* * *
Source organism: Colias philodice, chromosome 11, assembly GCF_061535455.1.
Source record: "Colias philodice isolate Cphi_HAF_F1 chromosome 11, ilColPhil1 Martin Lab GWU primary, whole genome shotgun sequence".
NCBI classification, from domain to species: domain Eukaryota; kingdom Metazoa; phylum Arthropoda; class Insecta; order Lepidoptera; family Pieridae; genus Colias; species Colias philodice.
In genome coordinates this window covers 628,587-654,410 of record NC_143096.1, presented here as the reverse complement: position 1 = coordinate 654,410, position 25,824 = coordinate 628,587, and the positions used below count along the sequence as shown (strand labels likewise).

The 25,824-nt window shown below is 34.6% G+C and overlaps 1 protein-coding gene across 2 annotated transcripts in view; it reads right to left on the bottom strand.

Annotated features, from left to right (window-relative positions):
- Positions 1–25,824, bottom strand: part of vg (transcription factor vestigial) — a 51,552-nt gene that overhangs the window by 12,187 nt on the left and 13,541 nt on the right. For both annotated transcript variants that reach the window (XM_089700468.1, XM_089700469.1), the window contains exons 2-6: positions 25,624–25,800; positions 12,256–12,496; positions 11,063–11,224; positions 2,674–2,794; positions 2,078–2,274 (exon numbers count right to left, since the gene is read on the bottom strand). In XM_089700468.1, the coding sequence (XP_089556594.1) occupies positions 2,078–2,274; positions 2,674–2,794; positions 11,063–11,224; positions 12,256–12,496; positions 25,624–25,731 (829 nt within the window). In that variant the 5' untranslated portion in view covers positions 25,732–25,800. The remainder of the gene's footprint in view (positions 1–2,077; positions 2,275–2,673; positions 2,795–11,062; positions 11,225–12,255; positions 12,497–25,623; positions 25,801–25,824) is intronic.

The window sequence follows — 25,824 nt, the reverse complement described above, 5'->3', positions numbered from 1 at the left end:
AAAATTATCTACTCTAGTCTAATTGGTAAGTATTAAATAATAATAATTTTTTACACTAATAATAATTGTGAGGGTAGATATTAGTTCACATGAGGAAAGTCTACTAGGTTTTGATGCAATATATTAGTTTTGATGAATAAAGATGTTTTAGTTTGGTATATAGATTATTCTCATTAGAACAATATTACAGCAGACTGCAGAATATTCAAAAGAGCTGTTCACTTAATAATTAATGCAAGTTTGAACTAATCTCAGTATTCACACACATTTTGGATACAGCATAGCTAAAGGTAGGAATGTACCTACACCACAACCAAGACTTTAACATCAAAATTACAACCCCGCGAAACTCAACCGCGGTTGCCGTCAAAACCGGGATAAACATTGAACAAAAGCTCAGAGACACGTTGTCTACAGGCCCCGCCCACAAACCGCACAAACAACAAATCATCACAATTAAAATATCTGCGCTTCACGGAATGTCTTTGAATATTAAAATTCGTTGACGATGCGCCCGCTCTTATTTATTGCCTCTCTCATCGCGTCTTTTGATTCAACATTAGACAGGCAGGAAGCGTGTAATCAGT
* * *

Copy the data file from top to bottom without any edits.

Source organism: Colias philodice, chromosome 11, assembly GCF_061535455.1.
Source record: "Colias philodice isolate Cphi_HAF_F1 chromosome 11, ilColPhil1 Martin Lab GWU primary, whole genome shotgun sequence".
NCBI classification, from domain to species: domain Eukaryota; kingdom Metazoa; phylum Arthropoda; class Insecta; order Lepidoptera; family Pieridae; genus Colias; species Colias philodice.
In genome coordinates this window covers 628,587-654,410 of record NC_143096.1, presented here as the reverse complement: position 1 = coordinate 654,410, position 25,824 = coordinate 628,587, and the positions used below count along the sequence as shown (strand labels likewise).

The 25,824-nt window shown below is 34.6% G+C and overlaps 1 protein-coding gene across 2 annotated transcripts in view; it reads right to left on the bottom strand.

Annotated features, from left to right (window-relative positions):
- Positions 1–25,824, bottom strand: part of vg (transcription factor vestigial) — a 51,552-nt gene that overhangs the window by 12,187 nt on the left and 13,541 nt on the right. For both annotated transcript variants that reach the window (XM_089700468.1, XM_089700469.1), the window contains exons 2-6: positions 25,624–25,800; positions 12,256–12,496; positions 11,063–11,224; positions 2,674–2,794; positions 2,078–2,274 (exon numbers count right to left, since the gene is read on the bottom strand). In XM_089700468.1, the coding sequence (XP_089556594.1) occupies positions 2,078–2,274; positions 2,674–2,794; positions 11,063–11,224; positions 12,256–12,496; positions 25,624–25,731 (829 nt within the window). In that variant the 5' untranslated portion in view covers positions 25,732–25,800. The remainder of the gene's footprint in view (positions 1–2,077; positions 2,275–2,673; positions 2,795–11,062; positions 11,225–12,255; positions 12,497–25,623; positions 25,801–25,824) is intronic.

The window sequence follows — 25,824 nt, the reverse complement described above, 5'->3', positions numbered from 1 at the left end:
AAAATTATCTACTCTAGTCTAATTGGTAAGTATTAAATAATAATAATTTTTTACACTAATAATAATTGTGAGGGTAGATATTAGTTCACATGAGGAAAGTCTACTAGGTTTTGATGCAATATATTAGTTTTGATGAATAAAGATGTTTTAGTTTGGTATATAGATTATTCTCATTAGAACAATATTACAGCAGACTGCAGAATATTCAAAAGAGCTGTTCACTTAATAATTAATGCAAGTTTGAACTAATCTCAGTATTCACACACATTTTGGATACAGCATAGCTAAAGGTAGGAATGTACCTACACCACAACCAAGACTTTAACATCAAAATTACAACCCCGCGAAACTCAACCGCGGTTGCCGTCAAAACCGGGATAAACATTGAACAAAAGCTCAGAGACACGTTGTCTACAGGCCCCGCCCACAAACCGCACAAACAACAAATCATCACAATTAAAATATCTGCGCTTCACGGAATGTCTTTGAATATTAAAATTCGTTGACGATGCGCCCGCTCTTATTTATTGCCTCTCTCATCGCGTCTTTTGATTCAACATTAGACAGGCAGGAAGCGTGTAATCAGT